By pushing the volume dial inwards selects mute, and pushing it again or turning it clockwise will un-mute the volume. Simple but highly effective!

The remote control, although being plastic, doesn't feel cheap or mass-produced, but thoughtfully laid out and easy to use. My first impressions were favourable.

Initially, new out of the box and primarily through the digital input, I thought the amplifier sounded a touch harsh. Giving it an hour or so of run time, it started to sound more coherent and refined.

So I left it playing over the next couple of day and goodness me there was a significant change for the better. The Creek instruction manual suggests that “leaving it powered up continuously can improve the performance.” I can attest to that statement; it seems to make a significant difference to the sound quality. With only 20 Watts of power consumption when left on continuously, it's a no brainer, and it's not killing the planet.  

Listening Tests

With the EVOLUTION 100A run in, warm and ready to give me its best, I settled in to playing lots of familiar music and was not disappointed. This amplifier sounds great. The top to bottom balance is very good with clean extended highs, an open midrange and nicely extended bass. No region dominated, and everything is precisely where it should be. The soundstage was excellent, large with a nice amount of detail and certainly room-filling.

I'm enjoying listening to Billie Eilish at the moment. Her music is well recorded and interestingly different from most other teenagers. 'Lovely (with Khalid)' is a track with strings, piano and vocals. The strings are smooth and without etch or overly brittle, with the piano sounding convincing and the vocals exhibiting excellent separation and detail.

You can easily follow either singer during the duets as there is sufficient distinction between them; they don't just blend into one another. This quality in the midrange is vital to me as vocals are critical in making any track sound real and enjoyable.

Most of the music that I played was through the digital input of the optional RUBY2 DAC. If demonstrated seamless integration and excellent sound quality. Internally the RUBY 2 uses a single Wolfson WM8742 DAC chip, the same chip used in many other good sounding CD players and stand-alone DAC's, included the Rega DAC-R which I reviewed (and bought) a few years ago.

It didn't seem to matter what genre of music I chose as the EVOLUTION 100A played it all in a very realistic and compelling manner. It's what I call sounding musical, as opposed to sounding hi-fi, artificial or fake.

The integrated amplifier seemed to play everything right and ensure that listening to music is an enjoyable experience.

I tried the Bluetooth connection and was pleasantly surprised by how it sounded. Besides some roll-off at the top and bottom of the frequency extremes, it was beautiful to listen to.

The inbuilt FM tuner worked well, although I must admit to giving the radio minimal playing time. It's a useful addition to the arsenal of sources that the Creek amplifier has at its disposal.

Also included in that arsenal is the optional Sequel mk3 phono pre-amplifier that was fitted to my review unit. This plug-in card contains small switches that can be set to a wide range of phono cartridge settings so that the gain and capacitance are correct for the cartridge that you own. I had on hand the Yamaha MusicCast Vinyl 500 Turntable for review, so had plenty of time to hear its attributes through the Creek.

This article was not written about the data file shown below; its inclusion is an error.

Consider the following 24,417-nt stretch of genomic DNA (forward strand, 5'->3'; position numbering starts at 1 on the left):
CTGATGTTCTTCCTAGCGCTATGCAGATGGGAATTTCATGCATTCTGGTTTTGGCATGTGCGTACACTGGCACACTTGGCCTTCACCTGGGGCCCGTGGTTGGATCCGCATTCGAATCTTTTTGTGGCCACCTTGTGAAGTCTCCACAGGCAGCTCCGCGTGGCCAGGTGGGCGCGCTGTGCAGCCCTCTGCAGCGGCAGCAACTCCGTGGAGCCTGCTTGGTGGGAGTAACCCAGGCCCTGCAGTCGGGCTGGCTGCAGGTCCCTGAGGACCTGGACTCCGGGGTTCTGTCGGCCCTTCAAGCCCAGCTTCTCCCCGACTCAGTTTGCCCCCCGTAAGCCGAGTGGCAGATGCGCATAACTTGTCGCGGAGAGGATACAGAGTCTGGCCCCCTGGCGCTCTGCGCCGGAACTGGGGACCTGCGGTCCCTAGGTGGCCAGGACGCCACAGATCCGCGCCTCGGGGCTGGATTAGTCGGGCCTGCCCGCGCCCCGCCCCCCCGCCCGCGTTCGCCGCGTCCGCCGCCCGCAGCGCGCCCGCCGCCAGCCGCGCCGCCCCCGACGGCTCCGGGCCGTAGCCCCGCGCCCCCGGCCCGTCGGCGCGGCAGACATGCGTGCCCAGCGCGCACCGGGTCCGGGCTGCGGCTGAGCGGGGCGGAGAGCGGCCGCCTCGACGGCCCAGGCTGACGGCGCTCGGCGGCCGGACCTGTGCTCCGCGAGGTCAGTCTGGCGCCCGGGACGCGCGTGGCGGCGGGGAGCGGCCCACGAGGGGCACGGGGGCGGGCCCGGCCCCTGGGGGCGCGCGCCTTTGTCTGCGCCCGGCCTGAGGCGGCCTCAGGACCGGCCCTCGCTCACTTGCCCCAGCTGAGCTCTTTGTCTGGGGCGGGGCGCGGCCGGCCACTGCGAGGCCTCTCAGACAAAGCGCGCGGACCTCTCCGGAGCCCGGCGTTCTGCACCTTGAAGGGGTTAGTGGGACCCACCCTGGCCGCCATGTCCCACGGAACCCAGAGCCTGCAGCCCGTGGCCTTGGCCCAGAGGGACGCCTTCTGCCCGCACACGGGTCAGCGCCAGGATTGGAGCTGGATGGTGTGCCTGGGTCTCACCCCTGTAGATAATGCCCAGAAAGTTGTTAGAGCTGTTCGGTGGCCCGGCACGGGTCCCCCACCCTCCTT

The Creek gets on with the business of making music and delivering clean sound, with quiet backgrounds and a fantastic three-dimensional soundstage that vinyl is famous for. Switching back to the internal phono stage on the Yamaha was a real backward step, with its soundstage noticeably smaller and flatter sounding. The Creek's phono input had far greater dynamics and drive, and fuller richer bass.

Next up I played '7 Rings' by Ariana Grande to try out the headphone output. I used Sony WH-1000XM Headphones as well as the excellent Telefunken Audion 110th Anniversary headphones. The track has superb reverb, plenty of spatial detail and deep bass that were all conveyed very nicely when played through the EVOLUTION 100A.

There was excellent control of the bass notes, not overly lean or woolly but just right in my opinion. It could be played loudly with lots of dynamics and slam, yet with control and finesse.

Conclusion

The Creek Audio EVOLUTION 100A integrated amplifier is an attractive piece of audio equipment with its simple, uncluttered design. It is compact enough to fit almost anywhere, yet powerful enough to shake the room if so required. The Class G circuitry allows a high output amplifier to occupy a smaller space, which incidentally never got hot while being energy efficient, even if left on all of the time, which I recommend.

Creek themselves state that “The EVOLUTION 100A is the most sophisticated and reasonably priced amplifier Creek has ever made” and that “it provides stunning audio performance”.

I believe that their statement is an excellent summary which I wholeheartedly agree with. The amplifier with its optional modules fitted was a pleasure to use and to listen to.

It represents excellent value for money, but more importantly, the Creek EVOLUTION 100A is capable of making music, real music, and that for the majority of us is all that we will ever need.

For more information or to find your nearest dealer visit Creek Audio.

Technical Specifications

  • POWER OUTPUT: >110 Watts into 8 Ohms
  • POWER OUTPUT: >170 Watts into 4 Ohms
  • CONTINUOUS CURRENT: >8.5 Amps (sine wave)
  • MAX CURRENT: +/- 26 Amps, current burst into 0.5 Ohms
  • OUTPUT IMPEDANCE: <0.05 Ohms – 20Hz to 20KHz
  • THD: < 0.002%
  • SNR: >102dB – Line Input
  • FREQUENCY RESPONSE: 10Hz – 100KHz +/- 2dB Line
  • GAIN: 33.3dB (x46) via power amp input
  • INPUT SENSITIVITY: 650mV
  • CROSSTALK: -80dB at 1Khz
  • DC OFFSET: < +/-10mV
  • PRE-AMP INPUTS: 5x RCA unbalanced – 1x Balanced XLR
  • POWER-AMP INPUTS: Input 3 & 4via RCA or XLR
  • OPTIONAL TUNER: AMBIT FM/AM plug-in module
  • OPTIONAL DAC: RUBY DAC – USB,SPDIF,Toslink, Bluetooth & FM Tuner
  • OUTPUTS: 2 Pairs
  • HEADPHONE OUTPUT: Dedicated low impedance amp (<50 Ohms)
  • IR BUS: Powered output for IR repeater
  • OPERATING VOLTAGES: 110V/230V Switchable
  • CONSUMPTION (AT IDLE): <20 Watts (no standby)
  • CONSUMPTION (AT FULL POWER): 500 Watts
  • WEIGHT: 9Kgs
  • DIMENSIONS: 430x60x280mm W/H/D

Gallery

Mark Gusew's avatar

Written by:

Mark Gusew

Starting his first audio consultancy business in the early ’80s whilst also working professionally in the electronics industry, Mark now splits his time between professional reviewing and AV consultancy.

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Posted in: Hi-Fi
Tags: creek audio  mg hoskins  creek